In our own backyard... Oh baby, it’s COLD!I love winter. I love winter. I love winter. But I’m getting the least, teensy bit tired of it. It’s not the snow that bothers me so much as the prolonged cold. And lately, we’ve been talking COLD! Last Sunday’s forecast confirmed that we were in for another round of that sort of COLD....
By: Wendy Johnson, Pine Journal
I love winter. I love winter. I love winter.
But I’m getting the least, teensy bit tired of it. It’s not the snow that bothers me so much as the prolonged cold. And lately, we’ve been talking COLD! Last Sunday’s forecast confirmed that we were in for another round of that sort of COLD....
Wind chill warnings were posted for Sunday night and Monday morning, indicating the temperatures would plunge to ?? below zero, with wind chills down to minus 22 and beyond. Ouch. That was more than a little hard to take, especially with seven inches of new snow on the ground on top of all that we’ve already gotten.
I awoke Monday morning, groggily pulled on my polar fleece and wobbled out the half a block to get our morning newspaper. Still warm from my bed, I thought to myself, “Aw, this doesn’t feel all that bad....”
And though the weather report on the morning news assured me that it certainly was “that bad,” still I refused to buy into it. After all, schools weren’t closed and there weren’t even any late starts, so just how bad could it be?
I did have the wisdom to ask my husband to try starting my car before he departed for work, fearful that it might have grown balky over the long holiday break.
“No problem!” he assured me as he poked his head back in the front door before taking off.
I breathed a little easier and went back to my curling iron. I was nearly ready to walk out the front door when the telephone rang. It was Ken, warning me that despite the fact the roads looked good, they were coated in black ice and he had just seen one car skid across the opposite lane and into the ditch, and another go off the road and roll over.
“Be careful!” he warned.
I immediately felt my blood pressure rise with anxiety, and perhaps that’s why the temperature outdoors still didn’t feel all that bad when I finally ventured out the front door, bundled up in a down jacket, wool socks and chopper mitts.
As I opened the door of my car, the fact that it felt heavier than normal should have been a dead giveaway that the temperature was anything BUT normal. But as I fired up the engine and backed out of the garage, I was once again lulled into a false sense of security after noticing my car thermometer read eight degrees above zero.
“No problemo!” I thought glibly.
I backed confidently out of the garage, and despite the fact the car seemed a little stiff and sluggish, I figured it was just because it hadn’t been driven over the long weekend.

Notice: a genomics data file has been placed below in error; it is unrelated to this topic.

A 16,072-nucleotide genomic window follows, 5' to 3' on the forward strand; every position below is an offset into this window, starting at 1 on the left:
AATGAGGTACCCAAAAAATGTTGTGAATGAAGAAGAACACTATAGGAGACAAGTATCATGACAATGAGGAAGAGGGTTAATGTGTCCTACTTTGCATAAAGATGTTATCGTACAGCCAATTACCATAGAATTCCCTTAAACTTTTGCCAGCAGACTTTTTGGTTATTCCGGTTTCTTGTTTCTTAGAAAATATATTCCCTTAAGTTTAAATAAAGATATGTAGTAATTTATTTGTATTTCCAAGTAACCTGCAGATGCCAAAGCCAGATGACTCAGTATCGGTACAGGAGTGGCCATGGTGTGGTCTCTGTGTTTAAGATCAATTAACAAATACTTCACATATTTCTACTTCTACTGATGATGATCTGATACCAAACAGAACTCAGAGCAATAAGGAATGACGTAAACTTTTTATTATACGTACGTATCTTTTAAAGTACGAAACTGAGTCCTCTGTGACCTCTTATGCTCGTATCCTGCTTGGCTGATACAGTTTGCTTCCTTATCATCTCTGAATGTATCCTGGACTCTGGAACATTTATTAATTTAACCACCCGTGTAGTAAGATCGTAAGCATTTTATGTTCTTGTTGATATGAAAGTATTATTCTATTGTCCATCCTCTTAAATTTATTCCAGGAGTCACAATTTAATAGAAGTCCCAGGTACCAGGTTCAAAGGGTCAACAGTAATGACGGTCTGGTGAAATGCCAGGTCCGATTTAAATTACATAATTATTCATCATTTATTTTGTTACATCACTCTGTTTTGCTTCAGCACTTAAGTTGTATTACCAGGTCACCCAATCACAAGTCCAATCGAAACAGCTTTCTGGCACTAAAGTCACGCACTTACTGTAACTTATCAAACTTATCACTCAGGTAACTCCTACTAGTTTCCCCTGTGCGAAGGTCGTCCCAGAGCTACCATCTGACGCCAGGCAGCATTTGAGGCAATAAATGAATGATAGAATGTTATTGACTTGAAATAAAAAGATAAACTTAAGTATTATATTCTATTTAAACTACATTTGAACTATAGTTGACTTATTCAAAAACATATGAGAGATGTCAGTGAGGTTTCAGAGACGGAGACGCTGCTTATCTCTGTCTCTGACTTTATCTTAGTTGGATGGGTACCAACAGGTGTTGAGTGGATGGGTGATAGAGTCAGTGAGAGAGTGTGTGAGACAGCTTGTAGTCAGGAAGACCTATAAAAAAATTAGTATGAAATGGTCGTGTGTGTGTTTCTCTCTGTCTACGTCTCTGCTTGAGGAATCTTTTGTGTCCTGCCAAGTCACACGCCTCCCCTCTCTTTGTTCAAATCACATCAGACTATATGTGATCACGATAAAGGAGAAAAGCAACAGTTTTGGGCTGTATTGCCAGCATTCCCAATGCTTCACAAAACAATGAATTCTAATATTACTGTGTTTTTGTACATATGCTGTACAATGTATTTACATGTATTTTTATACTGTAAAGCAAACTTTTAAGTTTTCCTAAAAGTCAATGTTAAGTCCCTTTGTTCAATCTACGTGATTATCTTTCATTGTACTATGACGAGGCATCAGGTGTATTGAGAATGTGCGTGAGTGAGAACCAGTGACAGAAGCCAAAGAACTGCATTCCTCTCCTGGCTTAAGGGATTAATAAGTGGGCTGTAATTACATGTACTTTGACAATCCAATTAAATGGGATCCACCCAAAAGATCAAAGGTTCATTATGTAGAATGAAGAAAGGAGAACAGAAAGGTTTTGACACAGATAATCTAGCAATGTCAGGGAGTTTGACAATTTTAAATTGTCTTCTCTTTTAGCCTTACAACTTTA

By the time I got to the end of our driveway, my car’s outdoor temperature gauge had fallen to four degrees above zero. By the time I got to the end of our road, I noticed the wheels of my car felt more square than round, and the outside temperature had fallen to six below zero!
By the time I got down to the corner, the thermometer indicated a frigid minus 12, and as I hit the main highway, the outdoor temperature registered a bone chilling 16 below. I realized that though we don’t have a heated garage, keeping the car inside was just enough to give a false reading on the temperature gauge....
I cranked up the heat several more notches and glanced impatiently at the seat heater gauge (my one indulgence!), but the seat of my car felt stiff and cold. It seemed that little did anything to impact the icy cold in the interior of my car.
My windows had started to frost over, and I noticed I could see my breath every time I exhaled. Inside my fleece-lined choppers, the tips of my fingers began to grow frosty, and my ankles felt numb. I adjusted the heat vents to aim them all in my direction, punched up the heat a couple more degrees – and waited.
By the time I turned south on Highway 33, the outside temperature gauge had dropped to a harrowing 20 degrees below zero. There was a sun dog beaming straight down from the sun, and my windows had started to frost up once again. The radio announcer reminded everyone that the wind chill advisory was in effect until 9 a.m. and warned against leaving house pets out in the cold.
I could feel a fine tension begin to build between my shoulder blades and up the back of my neck, from sitting behind the wheel with my shoulders hunched and my backbone held stiff to stave off the cold. I had the heater in my car cranked up all the way to 76 degrees, but only a trickle of tepid air emerged.
As I drove into Cloquet, the outside air temperature registered 22 below zero. I worked my way over to Avenue C and wedged my car into the drift of an unplowed parking lot near my office.
I put my car into park and stiffly reached over to turn off the ignition – just as a blast of hot air came streaming out of the vents....